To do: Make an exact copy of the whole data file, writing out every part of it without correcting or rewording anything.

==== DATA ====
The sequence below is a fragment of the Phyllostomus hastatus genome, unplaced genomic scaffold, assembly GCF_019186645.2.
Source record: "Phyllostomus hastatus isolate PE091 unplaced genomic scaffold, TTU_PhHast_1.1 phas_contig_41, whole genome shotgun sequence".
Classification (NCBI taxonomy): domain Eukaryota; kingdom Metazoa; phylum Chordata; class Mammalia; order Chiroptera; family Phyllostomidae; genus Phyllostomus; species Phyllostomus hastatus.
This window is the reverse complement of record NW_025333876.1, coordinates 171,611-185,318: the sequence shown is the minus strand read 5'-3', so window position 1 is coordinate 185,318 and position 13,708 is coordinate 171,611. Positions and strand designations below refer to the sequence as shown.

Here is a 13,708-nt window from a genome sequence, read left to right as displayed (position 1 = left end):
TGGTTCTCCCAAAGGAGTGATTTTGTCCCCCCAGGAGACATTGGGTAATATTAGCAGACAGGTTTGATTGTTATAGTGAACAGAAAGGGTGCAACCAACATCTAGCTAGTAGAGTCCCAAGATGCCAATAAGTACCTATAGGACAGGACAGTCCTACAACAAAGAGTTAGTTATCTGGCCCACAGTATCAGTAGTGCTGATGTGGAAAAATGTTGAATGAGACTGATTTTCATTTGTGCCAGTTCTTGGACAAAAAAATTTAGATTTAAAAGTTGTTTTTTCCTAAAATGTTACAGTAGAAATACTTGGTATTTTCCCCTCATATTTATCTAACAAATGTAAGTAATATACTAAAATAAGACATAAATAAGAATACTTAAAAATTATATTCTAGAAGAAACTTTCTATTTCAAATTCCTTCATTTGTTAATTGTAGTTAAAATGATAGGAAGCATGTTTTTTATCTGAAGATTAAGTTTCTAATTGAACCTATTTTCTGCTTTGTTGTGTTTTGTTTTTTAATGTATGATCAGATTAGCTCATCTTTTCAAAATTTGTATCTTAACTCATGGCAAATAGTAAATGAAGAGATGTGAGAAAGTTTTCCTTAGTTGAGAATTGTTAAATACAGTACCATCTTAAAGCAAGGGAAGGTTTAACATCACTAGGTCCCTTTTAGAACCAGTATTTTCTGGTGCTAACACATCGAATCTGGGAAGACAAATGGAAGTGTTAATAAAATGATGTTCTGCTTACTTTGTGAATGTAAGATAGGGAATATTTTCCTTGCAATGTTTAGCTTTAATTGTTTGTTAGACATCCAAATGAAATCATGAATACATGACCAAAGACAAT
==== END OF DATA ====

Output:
The sequence below is a fragment of the Phyllostomus hastatus genome, unplaced genomic scaffold, assembly GCF_019186645.2.
Source record: "Phyllostomus hastatus isolate PE091 unplaced genomic scaffold, TTU_PhHast_1.1 phas_contig_41, whole genome shotgun sequence".
Classification (NCBI taxonomy): domain Eukaryota; kingdom Metazoa; phylum Chordata; class Mammalia; order Chiroptera; family Phyllostomidae; genus Phyllostomus; species Phyllostomus hastatus.
This window is the reverse complement of record NW_025333876.1, coordinates 171,611-185,318: the sequence shown is the minus strand read 5'-3', so window position 1 is coordinate 185,318 and position 13,708 is coordinate 171,611. Positions and strand designations below refer to the sequence as shown.

Here is a 13,708-nt window from a genome sequence, read left to right as displayed (position 1 = left end):
TGGTTCTCCCAAAGGAGTGATTTTGTCCCCCCAGGAGACATTGGGTAATATTAGCAGACAGGTTTGATTGTTATAGTGAACAGAAAGGGTGCAACCAACATCTAGCTAGTAGAGTCCCAAGATGCCAATAAGTACCTATAGGACAGGACAGTCCTACAACAAAGAGTTAGTTATCTGGCCCACAGTATCAGTAGTGCTGATGTGGAAAAATGTTGAATGAGACTGATTTTCATTTGTGCCAGTTCTTGGACAAAAAAATTTAGATTTAAAAGTTGTTTTTTCCTAAAATGTTACAGTAGAAATACTTGGTATTTTCCCCTCATATTTATCTAACAAATGTAAGTAATATACTAAAATAAGACATAAATAAGAATACTTAAAAATTATATTCTAGAAGAAACTTTCTATTTCAAATTCCTTCATTTGTTAATTGTAGTTAAAATGATAGGAAGCATGTTTTTTATCTGAAGATTAAGTTTCTAATTGAACCTATTTTCTGCTTTGTTGTGTTTTGTTTTTTAATGTATGATCAGATTAGCTCATCTTTTCAAAATTTGTATCTTAACTCATGGCAAATAGTAAATGAAGAGATGTGAGAAAGTTTTCCTTAGTTGAGAATTGTTAAATACAGTACCATCTTAAAGCAAGGGAAGGTTTAACATCACTAGGTCCCTTTTAGAACCAGTATTTTCTGGTGCTAACACATCGAATCTGGGAAGACAAATGGAAGTGTTAATAAAATGATGTTCTGCTTACTTTGTGAATGTAAGATAGGGAATATTTTCCTTGCAATGTTTAGCTTTAATTGTTTGTTAGACATCCAAATGAAATCATGAATACATGACCAAAGACAAT